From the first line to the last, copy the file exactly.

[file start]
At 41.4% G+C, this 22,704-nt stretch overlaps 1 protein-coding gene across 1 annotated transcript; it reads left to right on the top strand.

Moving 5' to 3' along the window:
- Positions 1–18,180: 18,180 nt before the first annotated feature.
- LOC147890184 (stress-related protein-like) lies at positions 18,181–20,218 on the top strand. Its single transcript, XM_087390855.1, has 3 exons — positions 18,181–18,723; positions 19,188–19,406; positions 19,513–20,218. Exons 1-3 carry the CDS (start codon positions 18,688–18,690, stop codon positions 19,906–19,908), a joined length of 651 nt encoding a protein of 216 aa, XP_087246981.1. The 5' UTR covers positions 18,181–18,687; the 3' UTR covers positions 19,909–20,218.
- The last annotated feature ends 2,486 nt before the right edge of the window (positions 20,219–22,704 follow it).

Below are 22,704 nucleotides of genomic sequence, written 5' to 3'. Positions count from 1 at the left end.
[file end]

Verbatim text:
At 41.4% G+C, this 22,704-nt stretch overlaps 1 protein-coding gene across 1 annotated transcript; it reads left to right on the top strand.

Moving 5' to 3' along the window:
- Positions 1–18,180: 18,180 nt before the first annotated feature.
- LOC147890184 (stress-related protein-like) lies at positions 18,181–20,218 on the top strand. Its single transcript, XM_087390855.1, has 3 exons — positions 18,181–18,723; positions 19,188–19,406; positions 19,513–20,218. Exons 1-3 carry the CDS (start codon positions 18,688–18,690, stop codon positions 19,906–19,908), a joined length of 651 nt encoding a protein of 216 aa, XP_087246981.1. The 5' UTR covers positions 18,181–18,687; the 3' UTR covers positions 19,909–20,218.
- The last annotated feature ends 2,486 nt before the right edge of the window (positions 20,219–22,704 follow it).

Below are 22,704 nucleotides of genomic sequence, written 5' to 3'. Positions count from 1 at the left end.